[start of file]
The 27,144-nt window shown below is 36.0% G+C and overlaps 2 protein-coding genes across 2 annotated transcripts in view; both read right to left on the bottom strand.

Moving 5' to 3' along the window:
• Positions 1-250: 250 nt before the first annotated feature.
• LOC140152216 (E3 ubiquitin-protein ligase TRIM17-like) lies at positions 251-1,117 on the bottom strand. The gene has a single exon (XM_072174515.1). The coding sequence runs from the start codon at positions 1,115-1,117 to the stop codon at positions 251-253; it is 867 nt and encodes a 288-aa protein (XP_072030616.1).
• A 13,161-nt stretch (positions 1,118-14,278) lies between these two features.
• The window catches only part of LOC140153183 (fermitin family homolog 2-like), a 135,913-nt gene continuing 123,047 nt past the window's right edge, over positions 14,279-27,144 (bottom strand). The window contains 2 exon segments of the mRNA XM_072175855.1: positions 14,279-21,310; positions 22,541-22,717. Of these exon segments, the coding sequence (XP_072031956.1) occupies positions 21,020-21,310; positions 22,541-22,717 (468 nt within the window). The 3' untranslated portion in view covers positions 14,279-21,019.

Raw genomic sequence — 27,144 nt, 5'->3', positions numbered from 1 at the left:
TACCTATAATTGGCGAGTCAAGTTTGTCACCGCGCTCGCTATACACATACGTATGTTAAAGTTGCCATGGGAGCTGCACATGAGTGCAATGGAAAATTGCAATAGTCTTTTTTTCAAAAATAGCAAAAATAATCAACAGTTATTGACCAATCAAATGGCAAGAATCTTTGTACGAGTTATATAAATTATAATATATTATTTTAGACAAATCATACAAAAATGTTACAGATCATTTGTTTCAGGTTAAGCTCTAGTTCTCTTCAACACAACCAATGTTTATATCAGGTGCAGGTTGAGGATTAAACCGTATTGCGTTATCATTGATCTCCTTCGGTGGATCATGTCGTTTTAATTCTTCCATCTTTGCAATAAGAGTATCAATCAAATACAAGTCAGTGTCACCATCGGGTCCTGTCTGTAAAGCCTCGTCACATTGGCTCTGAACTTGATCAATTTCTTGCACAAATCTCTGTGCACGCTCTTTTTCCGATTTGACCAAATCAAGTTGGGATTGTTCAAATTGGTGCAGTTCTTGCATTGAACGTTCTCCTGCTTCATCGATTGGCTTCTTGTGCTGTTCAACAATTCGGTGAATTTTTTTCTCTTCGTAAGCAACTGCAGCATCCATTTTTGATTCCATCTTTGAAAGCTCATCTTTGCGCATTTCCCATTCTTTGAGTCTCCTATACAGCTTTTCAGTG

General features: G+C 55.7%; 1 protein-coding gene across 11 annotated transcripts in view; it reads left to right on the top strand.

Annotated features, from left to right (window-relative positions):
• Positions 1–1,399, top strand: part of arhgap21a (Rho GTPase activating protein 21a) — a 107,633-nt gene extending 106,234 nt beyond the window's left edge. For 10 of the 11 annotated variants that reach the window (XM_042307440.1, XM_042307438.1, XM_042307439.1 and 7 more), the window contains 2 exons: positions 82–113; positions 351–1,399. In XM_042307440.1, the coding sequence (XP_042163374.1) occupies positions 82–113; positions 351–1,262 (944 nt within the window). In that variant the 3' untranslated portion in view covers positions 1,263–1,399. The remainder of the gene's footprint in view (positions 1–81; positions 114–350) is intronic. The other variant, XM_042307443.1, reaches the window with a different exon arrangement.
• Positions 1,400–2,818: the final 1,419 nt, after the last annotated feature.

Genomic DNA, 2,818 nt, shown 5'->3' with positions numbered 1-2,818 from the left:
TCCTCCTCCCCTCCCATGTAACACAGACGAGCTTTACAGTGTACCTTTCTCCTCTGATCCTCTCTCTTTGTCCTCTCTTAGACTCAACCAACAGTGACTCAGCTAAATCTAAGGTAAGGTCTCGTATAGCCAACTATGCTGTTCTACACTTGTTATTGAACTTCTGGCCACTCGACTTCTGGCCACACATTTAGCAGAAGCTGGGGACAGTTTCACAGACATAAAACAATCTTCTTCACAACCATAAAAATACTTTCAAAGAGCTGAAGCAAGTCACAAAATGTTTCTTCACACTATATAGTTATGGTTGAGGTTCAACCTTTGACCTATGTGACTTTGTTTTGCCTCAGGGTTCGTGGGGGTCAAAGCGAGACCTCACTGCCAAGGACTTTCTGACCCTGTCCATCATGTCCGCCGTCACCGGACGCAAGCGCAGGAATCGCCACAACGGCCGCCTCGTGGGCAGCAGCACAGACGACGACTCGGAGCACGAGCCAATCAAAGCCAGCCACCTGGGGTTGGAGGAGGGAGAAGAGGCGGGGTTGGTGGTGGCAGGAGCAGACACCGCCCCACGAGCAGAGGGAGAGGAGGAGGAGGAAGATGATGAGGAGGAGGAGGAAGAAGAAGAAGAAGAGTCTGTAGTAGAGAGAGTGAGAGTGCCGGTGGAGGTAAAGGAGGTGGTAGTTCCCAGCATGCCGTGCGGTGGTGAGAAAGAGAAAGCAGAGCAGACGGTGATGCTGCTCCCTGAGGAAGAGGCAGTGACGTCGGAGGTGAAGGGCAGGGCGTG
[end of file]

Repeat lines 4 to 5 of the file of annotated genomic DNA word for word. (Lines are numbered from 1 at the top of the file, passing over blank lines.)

• LOC140152216 (E3 ubiquitin-protein ligase TRIM17-like) lies at positions 251-1,117 on the bottom strand. The gene has a single exon (XM_072174515.1). The coding sequence runs from the start codon at positions 1,115-1,117 to the stop codon at positions 251-253; it is 867 nt and encodes a 288-aa protein (XP_072030616.1).
• A 13,161-nt stretch (positions 1,118-14,278) lies between these two features.